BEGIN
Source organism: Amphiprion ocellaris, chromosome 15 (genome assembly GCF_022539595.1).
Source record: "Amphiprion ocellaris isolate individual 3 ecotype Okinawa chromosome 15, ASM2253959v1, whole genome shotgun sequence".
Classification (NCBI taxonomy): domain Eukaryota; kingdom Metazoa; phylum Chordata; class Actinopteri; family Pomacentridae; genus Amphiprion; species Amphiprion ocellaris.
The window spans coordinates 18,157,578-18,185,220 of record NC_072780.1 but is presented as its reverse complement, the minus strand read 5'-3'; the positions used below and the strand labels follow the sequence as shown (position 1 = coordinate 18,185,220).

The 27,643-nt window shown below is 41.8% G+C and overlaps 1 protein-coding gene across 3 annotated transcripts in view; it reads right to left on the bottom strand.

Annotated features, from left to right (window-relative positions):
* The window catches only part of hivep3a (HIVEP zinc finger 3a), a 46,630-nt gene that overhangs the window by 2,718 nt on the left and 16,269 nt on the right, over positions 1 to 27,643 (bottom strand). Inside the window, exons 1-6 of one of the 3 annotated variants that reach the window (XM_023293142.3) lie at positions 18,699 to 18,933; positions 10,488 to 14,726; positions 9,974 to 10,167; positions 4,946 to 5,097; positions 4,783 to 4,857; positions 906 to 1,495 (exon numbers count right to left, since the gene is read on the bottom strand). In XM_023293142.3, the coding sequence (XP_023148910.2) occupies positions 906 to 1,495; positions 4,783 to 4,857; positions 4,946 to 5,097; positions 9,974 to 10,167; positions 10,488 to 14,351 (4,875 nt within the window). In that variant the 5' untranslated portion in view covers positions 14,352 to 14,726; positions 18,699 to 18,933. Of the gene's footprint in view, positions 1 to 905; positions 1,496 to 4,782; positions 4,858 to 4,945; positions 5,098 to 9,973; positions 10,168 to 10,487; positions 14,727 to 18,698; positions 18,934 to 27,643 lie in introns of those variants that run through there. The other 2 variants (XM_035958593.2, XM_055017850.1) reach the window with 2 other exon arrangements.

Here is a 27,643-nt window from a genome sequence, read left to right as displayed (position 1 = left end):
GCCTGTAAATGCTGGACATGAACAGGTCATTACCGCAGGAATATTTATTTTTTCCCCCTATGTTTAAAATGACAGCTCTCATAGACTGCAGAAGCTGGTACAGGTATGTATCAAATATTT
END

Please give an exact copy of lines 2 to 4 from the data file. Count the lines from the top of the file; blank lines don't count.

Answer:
Source record: "Amphiprion ocellaris isolate individual 3 ecotype Okinawa chromosome 15, ASM2253959v1, whole genome shotgun sequence".
Classification (NCBI taxonomy): domain Eukaryota; kingdom Metazoa; phylum Chordata; class Actinopteri; family Pomacentridae; genus Amphiprion; species Amphiprion ocellaris.
The window spans coordinates 18,157,578-18,185,220 of record NC_072780.1 but is presented as its reverse complement, the minus strand read 5'-3'; the positions used below and the strand labels follow the sequence as shown (position 1 = coordinate 18,185,220).